What exactly is Mardi Gras? Mardi Gras (French for Fat Tuesday) is the last day before the Christian season of Lent, beginning on Ash Wednesday, when followers traditionally fast, refrain from eating meat or give up selected indulgences.
In the US, New Orleans is the Mardi Gras capital. The colorful celebrations and raucous parades held on the bead-strewn streets of the French Quarter have an almost spiritual purpose. With its Cajun, Creole and French influences, New Orleans is one of the most exciting cities in the world when it comes to food. This is a city laden with Absinthe houses, Hurricane cocktails and Sazeracs and great dishes to pair with wine.
Creole Gumbo is probably New Orleans’s most famous dish. This Louisiana stew has long served as a metaphor for the Big Easy’s rich culture, influenced by the Creoles, Cajuns, French, Spanish and African-Americans who have occupied the city over its 294-year history. This dish can include chicken, shrimp or seafood and is flavored with tomatoes, filé powder, okra and plenty of richly-flavored stock. It is typically served over rice.
Try serving gumbo with M. Chapoutier Côtes du Rhône Blanc Belleruche a Côtes du Rhône blending of 60% Grenache Blanc, 20% Clairette, and 20% Bourboulenc from the South of France. This fresh and well-balanced white offers up aromas of green apple, hawthorne, citrus and exotic pineapple.The flavors follow the nose and offer hints of kiwi, pineapple, a touch of green herb flavors, and a nice fat dollop of stone fruit and minerals. This wine has a fatty richness that seems almost oily as it coats your palate, yet it retains lots of acidity. The finish is long drawn-out elegance. Mid- to full-bodied this wine to stands up to gumbo, grilled fish or blackened chicken.
Creole Jambalaya is a rice dish filled to the brim with chicken, Andouille sausage, shrimp, tomatoes, vegetables and a whole ‘lotta spices! This Louisiana favorite is definitely a “party on a plate.”
A good wine for Jambalaya would be Murphy-Goode Fumé Blanc. This Sauvignon Blanc has a hint of Semillon for floral notes and a touch of oak for that smoky, intriguing “fumé” personality. The wine is light- to medium-bodied, balanced, and very easy going. The first aromas you notice are Bartlett pear and fresh green grass followed by bright citrus and super lush tropical fruit. The flavor profile is green pear, white peach, hints of grapefruit, honeydew and melon rind with a gentle touch of minerality. The finish is dry and subtle and it makes for a gentle foil to jambalaya.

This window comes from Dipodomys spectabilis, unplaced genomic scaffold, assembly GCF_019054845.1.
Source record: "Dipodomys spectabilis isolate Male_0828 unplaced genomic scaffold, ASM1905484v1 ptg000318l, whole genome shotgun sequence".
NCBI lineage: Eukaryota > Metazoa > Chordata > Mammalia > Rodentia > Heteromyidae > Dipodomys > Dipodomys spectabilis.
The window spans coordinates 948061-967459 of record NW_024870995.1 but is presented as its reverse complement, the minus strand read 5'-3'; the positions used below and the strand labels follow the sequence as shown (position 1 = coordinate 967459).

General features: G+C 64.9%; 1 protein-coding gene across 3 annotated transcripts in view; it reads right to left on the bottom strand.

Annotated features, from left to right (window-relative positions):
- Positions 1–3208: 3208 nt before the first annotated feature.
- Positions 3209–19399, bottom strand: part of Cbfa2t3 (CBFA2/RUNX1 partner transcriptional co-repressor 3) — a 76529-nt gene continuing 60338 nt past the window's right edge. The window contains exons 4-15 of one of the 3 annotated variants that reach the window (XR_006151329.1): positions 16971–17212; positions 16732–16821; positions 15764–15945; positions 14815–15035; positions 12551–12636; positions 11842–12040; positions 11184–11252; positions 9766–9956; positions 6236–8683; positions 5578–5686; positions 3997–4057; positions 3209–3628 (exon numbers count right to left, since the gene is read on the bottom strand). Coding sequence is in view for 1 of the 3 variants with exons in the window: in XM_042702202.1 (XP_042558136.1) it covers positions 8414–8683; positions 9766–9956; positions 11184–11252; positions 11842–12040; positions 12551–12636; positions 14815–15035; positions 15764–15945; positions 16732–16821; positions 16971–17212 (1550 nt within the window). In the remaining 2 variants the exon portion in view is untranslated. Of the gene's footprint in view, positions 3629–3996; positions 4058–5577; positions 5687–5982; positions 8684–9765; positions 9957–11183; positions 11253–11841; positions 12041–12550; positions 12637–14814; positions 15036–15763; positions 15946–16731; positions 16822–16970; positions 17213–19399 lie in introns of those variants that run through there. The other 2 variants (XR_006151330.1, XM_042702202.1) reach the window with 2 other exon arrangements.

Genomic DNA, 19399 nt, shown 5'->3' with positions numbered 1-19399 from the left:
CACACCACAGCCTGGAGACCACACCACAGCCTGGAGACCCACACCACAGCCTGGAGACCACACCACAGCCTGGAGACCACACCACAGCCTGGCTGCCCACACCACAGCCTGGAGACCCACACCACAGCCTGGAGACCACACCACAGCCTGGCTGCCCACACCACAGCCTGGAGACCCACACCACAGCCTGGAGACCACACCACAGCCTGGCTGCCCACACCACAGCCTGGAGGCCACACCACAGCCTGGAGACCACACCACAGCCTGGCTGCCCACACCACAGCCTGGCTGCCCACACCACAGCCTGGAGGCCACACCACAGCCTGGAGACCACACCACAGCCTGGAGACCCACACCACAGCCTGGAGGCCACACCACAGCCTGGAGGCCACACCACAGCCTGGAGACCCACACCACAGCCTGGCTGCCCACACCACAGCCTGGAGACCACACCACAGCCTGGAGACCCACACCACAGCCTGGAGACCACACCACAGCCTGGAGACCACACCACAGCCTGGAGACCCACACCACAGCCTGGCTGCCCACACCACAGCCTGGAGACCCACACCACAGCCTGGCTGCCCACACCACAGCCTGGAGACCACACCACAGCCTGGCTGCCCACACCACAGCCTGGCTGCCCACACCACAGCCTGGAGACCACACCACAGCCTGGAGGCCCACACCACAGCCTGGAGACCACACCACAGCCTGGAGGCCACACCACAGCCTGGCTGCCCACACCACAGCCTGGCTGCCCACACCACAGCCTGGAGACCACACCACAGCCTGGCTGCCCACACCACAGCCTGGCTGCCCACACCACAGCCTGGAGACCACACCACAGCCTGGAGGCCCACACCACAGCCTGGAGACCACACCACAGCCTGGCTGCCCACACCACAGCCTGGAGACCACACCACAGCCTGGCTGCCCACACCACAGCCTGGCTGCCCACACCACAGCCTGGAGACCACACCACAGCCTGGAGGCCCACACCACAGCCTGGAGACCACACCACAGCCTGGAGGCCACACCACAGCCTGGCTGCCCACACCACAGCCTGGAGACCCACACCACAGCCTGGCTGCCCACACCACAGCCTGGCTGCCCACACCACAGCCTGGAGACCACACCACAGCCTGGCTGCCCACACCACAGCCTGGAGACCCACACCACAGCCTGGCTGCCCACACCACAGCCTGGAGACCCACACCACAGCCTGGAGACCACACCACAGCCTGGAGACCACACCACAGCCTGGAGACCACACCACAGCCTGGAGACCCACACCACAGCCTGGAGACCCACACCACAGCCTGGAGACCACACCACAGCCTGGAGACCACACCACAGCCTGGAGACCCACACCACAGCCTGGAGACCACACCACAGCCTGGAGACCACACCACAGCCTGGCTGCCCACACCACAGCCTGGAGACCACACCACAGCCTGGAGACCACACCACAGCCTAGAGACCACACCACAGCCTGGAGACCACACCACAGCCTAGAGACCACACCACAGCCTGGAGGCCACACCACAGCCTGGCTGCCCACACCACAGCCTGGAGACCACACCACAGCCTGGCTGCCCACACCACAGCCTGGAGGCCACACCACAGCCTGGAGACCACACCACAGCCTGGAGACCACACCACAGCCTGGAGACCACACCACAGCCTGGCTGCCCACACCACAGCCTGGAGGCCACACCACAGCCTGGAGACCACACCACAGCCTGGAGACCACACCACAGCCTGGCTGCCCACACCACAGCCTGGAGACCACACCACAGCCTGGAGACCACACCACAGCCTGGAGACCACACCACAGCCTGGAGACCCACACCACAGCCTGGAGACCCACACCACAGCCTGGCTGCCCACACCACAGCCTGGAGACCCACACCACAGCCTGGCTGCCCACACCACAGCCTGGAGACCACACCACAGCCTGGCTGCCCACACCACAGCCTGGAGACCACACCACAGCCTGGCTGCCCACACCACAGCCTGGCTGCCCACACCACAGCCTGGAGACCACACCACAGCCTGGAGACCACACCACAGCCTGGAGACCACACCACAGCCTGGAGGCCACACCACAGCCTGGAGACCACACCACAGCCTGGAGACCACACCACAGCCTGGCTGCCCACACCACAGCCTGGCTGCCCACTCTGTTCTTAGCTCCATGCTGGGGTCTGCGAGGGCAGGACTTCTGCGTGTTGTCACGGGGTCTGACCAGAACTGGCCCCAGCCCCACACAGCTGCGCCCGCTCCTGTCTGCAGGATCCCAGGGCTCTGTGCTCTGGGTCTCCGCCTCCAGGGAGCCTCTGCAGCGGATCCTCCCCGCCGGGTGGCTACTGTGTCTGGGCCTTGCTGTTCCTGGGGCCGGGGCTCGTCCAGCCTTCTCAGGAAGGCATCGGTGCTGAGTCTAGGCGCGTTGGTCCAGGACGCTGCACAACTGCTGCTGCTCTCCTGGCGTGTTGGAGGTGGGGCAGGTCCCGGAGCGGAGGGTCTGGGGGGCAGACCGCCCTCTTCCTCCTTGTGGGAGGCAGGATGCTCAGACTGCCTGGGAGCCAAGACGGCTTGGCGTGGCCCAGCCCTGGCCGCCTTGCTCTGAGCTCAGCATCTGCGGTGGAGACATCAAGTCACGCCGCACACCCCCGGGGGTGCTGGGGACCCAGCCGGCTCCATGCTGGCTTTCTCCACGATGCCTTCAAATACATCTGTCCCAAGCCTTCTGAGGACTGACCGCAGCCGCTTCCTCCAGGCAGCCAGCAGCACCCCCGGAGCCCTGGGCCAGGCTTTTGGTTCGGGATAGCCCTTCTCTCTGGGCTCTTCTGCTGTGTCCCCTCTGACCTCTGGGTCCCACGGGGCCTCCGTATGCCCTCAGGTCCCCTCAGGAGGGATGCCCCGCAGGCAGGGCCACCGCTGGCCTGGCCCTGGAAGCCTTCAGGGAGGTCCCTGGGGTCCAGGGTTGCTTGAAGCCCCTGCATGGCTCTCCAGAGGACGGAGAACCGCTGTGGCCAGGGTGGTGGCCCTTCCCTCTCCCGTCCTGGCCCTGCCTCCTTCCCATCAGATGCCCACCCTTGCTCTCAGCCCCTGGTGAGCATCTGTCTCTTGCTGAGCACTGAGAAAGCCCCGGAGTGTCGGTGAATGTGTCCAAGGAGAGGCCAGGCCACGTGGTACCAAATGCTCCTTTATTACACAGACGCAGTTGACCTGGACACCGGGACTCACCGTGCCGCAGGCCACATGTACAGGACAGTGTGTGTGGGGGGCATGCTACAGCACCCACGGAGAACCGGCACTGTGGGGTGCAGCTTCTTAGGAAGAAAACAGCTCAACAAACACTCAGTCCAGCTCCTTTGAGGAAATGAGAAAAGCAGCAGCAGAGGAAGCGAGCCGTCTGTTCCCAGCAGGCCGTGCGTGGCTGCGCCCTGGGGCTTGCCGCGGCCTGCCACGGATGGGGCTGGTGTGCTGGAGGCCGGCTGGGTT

Shrimp Po Boys. What could be better than fried shrimp, fried oysters, lettuce, tomatoes, pickles and remoulade sauce slathered on a soft hunk of French bread? A Po Boy paired with Alexander Valley Vineyards Zinfandel Sin Zin! This steamy sinful red has lots of leather notes, black cherries, spice and smoky oak wafting up to your nostrils fromthe glass. Up front there are bold blackberry flavors followed by tasty vanilla and plum with toasty oak flavors through the finish. This Zin has the classic spicy, bold tannins Zinfandels are known for and it won't disappoint with this dish.
No Mardi Gras celebration would be complete without a King Cake. This sweet yeast bread is shaped into a ring and frosted with gold, green and purple icing or sugars. A dried red bean or a figurine of a baby representing the Christ child is baked inside. Tradition says that whoever gets the slice with the figurine inside bakes the King Cake the following year or hosts the Mardi Gras party. Pair this sweet with Errazuriz Late Harvest Sauvignon Blanc from Casablanca, Chile. This late harvest Sauvignon Blanc contains a small percentage of Gewürztraminer grapes, which add a delicious layer to the wine. The racy floral aromas and textural richness of citrus, apricots and papaya, are melded with elegant floral notes and ginger tones. There is an impressive creaminess that balances the lively acidic crispiness so that the fruit is fresh on the palate. The finish is smooth elegant and delicious.
What better way to celbrate Mardi Gras than with these pairings?
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